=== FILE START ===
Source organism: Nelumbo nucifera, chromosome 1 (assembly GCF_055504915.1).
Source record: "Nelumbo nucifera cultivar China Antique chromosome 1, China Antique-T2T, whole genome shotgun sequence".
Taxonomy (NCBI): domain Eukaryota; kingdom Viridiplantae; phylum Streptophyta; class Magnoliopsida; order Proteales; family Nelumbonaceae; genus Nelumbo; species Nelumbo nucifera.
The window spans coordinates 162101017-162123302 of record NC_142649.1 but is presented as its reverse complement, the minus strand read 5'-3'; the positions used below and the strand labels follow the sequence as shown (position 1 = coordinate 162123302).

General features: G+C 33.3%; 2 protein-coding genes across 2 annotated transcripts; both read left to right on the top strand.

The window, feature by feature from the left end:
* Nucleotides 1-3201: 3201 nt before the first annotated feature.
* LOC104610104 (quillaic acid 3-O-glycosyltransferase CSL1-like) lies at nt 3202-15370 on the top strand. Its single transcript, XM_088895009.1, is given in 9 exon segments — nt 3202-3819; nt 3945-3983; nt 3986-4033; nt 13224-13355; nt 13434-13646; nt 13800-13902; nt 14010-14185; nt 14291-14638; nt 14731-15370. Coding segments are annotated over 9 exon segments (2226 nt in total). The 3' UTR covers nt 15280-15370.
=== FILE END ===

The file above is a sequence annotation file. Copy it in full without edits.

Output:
Source organism: Nelumbo nucifera, chromosome 1 (assembly GCF_055504915.1).
Source record: "Nelumbo nucifera cultivar China Antique chromosome 1, China Antique-T2T, whole genome shotgun sequence".
Taxonomy (NCBI): domain Eukaryota; kingdom Viridiplantae; phylum Streptophyta; class Magnoliopsida; order Proteales; family Nelumbonaceae; genus Nelumbo; species Nelumbo nucifera.
The window spans coordinates 162101017-162123302 of record NC_142649.1 but is presented as its reverse complement, the minus strand read 5'-3'; the positions used below and the strand labels follow the sequence as shown (position 1 = coordinate 162123302).

General features: G+C 33.3%; 2 protein-coding genes across 2 annotated transcripts; both read left to right on the top strand.

The window, feature by feature from the left end:
* Nucleotides 1-3201: 3201 nt before the first annotated feature.
* LOC104610104 (quillaic acid 3-O-glycosyltransferase CSL1-like) lies at nt 3202-15370 on the top strand. Its single transcript, XM_088895009.1, is given in 9 exon segments — nt 3202-3819; nt 3945-3983; nt 3986-4033; nt 13224-13355; nt 13434-13646; nt 13800-13902; nt 14010-14185; nt 14291-14638; nt 14731-15370. Coding segments are annotated over 9 exon segments (2226 nt in total). The 3' UTR covers nt 15280-15370.